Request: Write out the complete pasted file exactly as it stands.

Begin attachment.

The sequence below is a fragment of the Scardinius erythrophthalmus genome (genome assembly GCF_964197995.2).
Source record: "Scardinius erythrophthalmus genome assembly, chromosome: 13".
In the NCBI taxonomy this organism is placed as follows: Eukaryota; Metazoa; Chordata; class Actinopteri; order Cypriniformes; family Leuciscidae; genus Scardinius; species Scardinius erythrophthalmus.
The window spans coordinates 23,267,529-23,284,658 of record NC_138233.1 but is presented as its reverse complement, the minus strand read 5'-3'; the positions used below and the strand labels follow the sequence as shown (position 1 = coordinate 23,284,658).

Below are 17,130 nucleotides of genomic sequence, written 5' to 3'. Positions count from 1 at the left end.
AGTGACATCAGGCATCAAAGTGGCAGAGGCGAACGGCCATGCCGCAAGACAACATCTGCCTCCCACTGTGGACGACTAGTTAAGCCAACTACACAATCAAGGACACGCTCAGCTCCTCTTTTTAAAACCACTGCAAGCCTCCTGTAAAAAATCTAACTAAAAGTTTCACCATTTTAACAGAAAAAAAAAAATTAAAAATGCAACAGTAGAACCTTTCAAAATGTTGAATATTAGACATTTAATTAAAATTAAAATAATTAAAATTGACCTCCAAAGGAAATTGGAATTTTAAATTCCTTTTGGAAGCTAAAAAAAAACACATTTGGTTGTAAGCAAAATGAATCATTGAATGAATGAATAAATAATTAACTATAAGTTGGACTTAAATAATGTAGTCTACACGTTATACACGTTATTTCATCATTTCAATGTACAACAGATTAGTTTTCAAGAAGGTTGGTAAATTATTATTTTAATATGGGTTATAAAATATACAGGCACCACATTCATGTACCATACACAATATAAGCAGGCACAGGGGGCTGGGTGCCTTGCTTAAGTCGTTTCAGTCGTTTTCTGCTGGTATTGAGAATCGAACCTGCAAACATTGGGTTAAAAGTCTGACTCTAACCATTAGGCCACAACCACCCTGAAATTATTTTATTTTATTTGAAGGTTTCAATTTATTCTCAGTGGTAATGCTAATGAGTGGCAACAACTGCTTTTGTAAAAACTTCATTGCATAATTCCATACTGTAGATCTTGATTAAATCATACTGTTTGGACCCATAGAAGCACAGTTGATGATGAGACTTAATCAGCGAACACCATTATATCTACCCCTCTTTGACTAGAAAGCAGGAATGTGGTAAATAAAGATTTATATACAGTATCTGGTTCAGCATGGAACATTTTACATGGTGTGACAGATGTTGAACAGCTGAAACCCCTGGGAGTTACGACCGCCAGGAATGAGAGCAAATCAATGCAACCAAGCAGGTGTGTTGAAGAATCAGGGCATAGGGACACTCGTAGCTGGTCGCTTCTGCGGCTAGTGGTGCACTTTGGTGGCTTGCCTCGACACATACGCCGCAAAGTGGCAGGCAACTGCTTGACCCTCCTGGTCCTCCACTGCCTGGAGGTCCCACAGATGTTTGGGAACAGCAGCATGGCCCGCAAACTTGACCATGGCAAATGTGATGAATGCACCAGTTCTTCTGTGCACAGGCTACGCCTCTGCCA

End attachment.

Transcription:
The sequence below is a fragment of the Scardinius erythrophthalmus genome (genome assembly GCF_964197995.2).
Source record: "Scardinius erythrophthalmus genome assembly, chromosome: 13".
In the NCBI taxonomy this organism is placed as follows: Eukaryota; Metazoa; Chordata; class Actinopteri; order Cypriniformes; family Leuciscidae; genus Scardinius; species Scardinius erythrophthalmus.
The window spans coordinates 23,267,529-23,284,658 of record NC_138233.1 but is presented as its reverse complement, the minus strand read 5'-3'; the positions used below and the strand labels follow the sequence as shown (position 1 = coordinate 23,284,658).

Below are 17,130 nucleotides of genomic sequence, written 5' to 3'. Positions count from 1 at the left end.
AGTGACATCAGGCATCAAAGTGGCAGAGGCGAACGGCCATGCCGCAAGACAACATCTGCCTCCCACTGTGGACGACTAGTTAAGCCAACTACACAATCAAGGACACGCTCAGCTCCTCTTTTTAAAACCACTGCAAGCCTCCTGTAAAAAATCTAACTAAAAGTTTCACCATTTTAACAGAAAAAAAAAAATTAAAAATGCAACAGTAGAACCTTTCAAAATGTTGAATATTAGACATTTAATTAAAATTAAAATAATTAAAATTGACCTCCAAAGGAAATTGGAATTTTAAATTCCTTTTGGAAGCTAAAAAAAAACACATTTGGTTGTAAGCAAAATGAATCATTGAATGAATGAATAAATAATTAACTATAAGTTGGACTTAAATAATGTAGTCTACACGTTATACACGTTATTTCATCATTTCAATGTACAACAGATTAGTTTTCAAGAAGGTTGGTAAATTATTATTTTAATATGGGTTATAAAATATACAGGCACCACATTCATGTACCATACACAATATAAGCAGGCACAGGGGGCTGGGTGCCTTGCTTAAGTCGTTTCAGTCGTTTTCTGCTGGTATTGAGAATCGAACCTGCAAACATTGGGTTAAAAGTCTGACTCTAACCATTAGGCCACAACCACCCTGAAATTATTTTATTTTATTTGAAGGTTTCAATTTATTCTCAGTGGTAATGCTAATGAGTGGCAACAACTGCTTTTGTAAAAACTTCATTGCATAATTCCATACTGTAGATCTTGATTAAATCATACTGTTTGGACCCATAGAAGCACAGTTGATGATGAGACTTAATCAGCGAACACCATTATATCTACCCCTCTTTGACTAGAAAGCAGGAATGTGGTAAATAAAGATTTATATACAGTATCTGGTTCAGCATGGAACATTTTACATGGTGTGACAGATGTTGAACAGCTGAAACCCCTGGGAGTTACGACCGCCAGGAATGAGAGCAAATCAATGCAACCAAGCAGGTGTGTTGAAGAATCAGGGCATAGGGACACTCGTAGCTGGTCGCTTCTGCGGCTAGTGGTGCACTTTGGTGGCTTGCCTCGACACATACGCCGCAAAGTGGCAGGCAACTGCTTGACCCTCCTGGTCCTCCACTGCCTGGAGGTCCCACAGATGTTTGGGAACAGCAGCATGGCCCGCAAACTTGACCATGGCAAATGTGATGAATGCACCAGTTCTTCTGTGCACAGGCTACGCCTCTGCCA